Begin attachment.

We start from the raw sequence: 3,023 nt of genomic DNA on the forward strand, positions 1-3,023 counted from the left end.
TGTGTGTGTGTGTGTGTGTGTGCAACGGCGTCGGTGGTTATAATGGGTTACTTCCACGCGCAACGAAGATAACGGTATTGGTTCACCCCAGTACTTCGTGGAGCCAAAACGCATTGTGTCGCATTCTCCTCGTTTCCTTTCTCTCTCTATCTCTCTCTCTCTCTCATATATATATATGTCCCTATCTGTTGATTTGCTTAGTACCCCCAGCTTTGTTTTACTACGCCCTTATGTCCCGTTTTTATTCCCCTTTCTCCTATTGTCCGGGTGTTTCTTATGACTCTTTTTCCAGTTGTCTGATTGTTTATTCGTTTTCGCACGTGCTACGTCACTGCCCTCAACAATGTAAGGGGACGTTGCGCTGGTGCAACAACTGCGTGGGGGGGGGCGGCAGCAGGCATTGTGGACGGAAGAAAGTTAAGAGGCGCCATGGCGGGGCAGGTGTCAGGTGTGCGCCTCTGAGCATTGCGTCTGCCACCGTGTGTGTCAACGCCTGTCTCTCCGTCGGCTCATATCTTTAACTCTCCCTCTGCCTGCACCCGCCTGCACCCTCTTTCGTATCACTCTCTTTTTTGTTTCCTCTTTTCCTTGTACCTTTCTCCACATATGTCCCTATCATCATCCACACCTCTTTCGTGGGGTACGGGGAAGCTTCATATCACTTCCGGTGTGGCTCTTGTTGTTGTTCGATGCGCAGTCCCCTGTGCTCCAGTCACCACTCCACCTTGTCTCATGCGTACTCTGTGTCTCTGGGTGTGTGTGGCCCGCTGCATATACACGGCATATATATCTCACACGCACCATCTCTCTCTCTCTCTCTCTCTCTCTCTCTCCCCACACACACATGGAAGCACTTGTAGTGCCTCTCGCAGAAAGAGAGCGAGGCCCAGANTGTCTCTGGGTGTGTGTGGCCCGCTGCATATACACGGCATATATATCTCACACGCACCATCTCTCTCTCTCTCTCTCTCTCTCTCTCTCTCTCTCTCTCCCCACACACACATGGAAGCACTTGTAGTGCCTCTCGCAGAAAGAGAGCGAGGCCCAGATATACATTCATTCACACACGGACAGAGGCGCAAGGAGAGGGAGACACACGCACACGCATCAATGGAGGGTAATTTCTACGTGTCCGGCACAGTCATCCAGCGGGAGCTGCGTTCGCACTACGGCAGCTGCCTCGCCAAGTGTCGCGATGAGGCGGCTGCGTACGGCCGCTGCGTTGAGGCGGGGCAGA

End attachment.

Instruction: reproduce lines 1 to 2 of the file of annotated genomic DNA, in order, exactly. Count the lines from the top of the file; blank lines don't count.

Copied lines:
We start from the raw sequence: 3,023 nt of genomic DNA on the forward strand, positions 1-3,023 counted from the left end.
TGTGTGTGTGTGTGTGTGTGTGCAACGGCGTCGGTGGTTATAATGGGTTACTTCCACGCGCAACGAAGATAACGGTATTGGTTCACCCCAGTACTTCGTGGAGCCAAAACGCATTGTGTCGCATTCTCCTCGTTTCCTTTCTCTCTCTATCTCTCTCTCTCTCTCATATATATATATGTCCCTATCTGTTGATTTGCTTAGTACCCCCAGCTTTGTTTTACTACGCCCTTATGTCCCGTTTTTATTCCCCTTTCTCCTATTGTCCGGGTGTTTCTTATGACTCTTTTTCCAGTTGTCTGATTGTTTATTCGTTTTCGCACGTGCTACGTCACTGCCCTCAACAATGTAAGGGGACGTTGCGCTGGTGCAACAACTGCGTGGGGGGGGGCGGCAGCAGGCATTGTGGACGGAAGAAAGTTAAGAGGCGCCATGGCGGGGCAGGTGTCAGGTGTGCGCCTCTGAGCATTGCGTCTGCCACCGTGTGTGTCAACGCCTGTCTCTCCGTCGGCTCATATCTTTAACTCTCCCTCTGCCTGCACCCGCCTGCACCCTCTTTCGTATCACTCTCTTTTTTGTTTCCTCTTTTCCTTGTACCTTTCTCCACATATGTCCCTATCATCATCCACACCTCTTTCGTGGGGTACGGGGAAGCTTCATATCACTTCCGGTGTGGCTCTTGTTGTTGTTCGATGCGCAGTCCCCTGTGCTCCAGTCACCACTCCACCTTGTCTCATGCGTACTCTGTGTCTCTGGGTGTGTGTGGCCCGCTGCATATACACGGCATATATATCTCACACGCACCATCTCTCTCTCTCTCTCTCTCTCTCTCTCTCCCCACACACACATGGAAGCACTTGTAGTGCCTCTCGCAGAAAGAGAGCGAGGCCCAGANTGTCTCTGGGTGTGTGTGGCCCGCTGCATATACACGGCATATATATCTCACACGCACCATCTCTCTCTCTCTCTCTCTCTCTCTCTCTCTCTCTCTCTCCCCACACACACATGGAAGCACTTGTAGTGCCTCTCGCAGAAAGAGAGCGAGGCCCAGATATACATTCATTCACACACGGACAGAGGCGCAAGGAGAGGGAGACACACGCACACGCATCAATGGAGGGTAATTTCTACGTGTCCGGCACAGTCATCCAGCGGGAGCTGCGTTCGCACTACGGCAGCTGCCTCGCCAAGTGTCGCGATGAGGCGGCTGCGTACGGCCGCTGCGTTGAGGCGGGGCAGA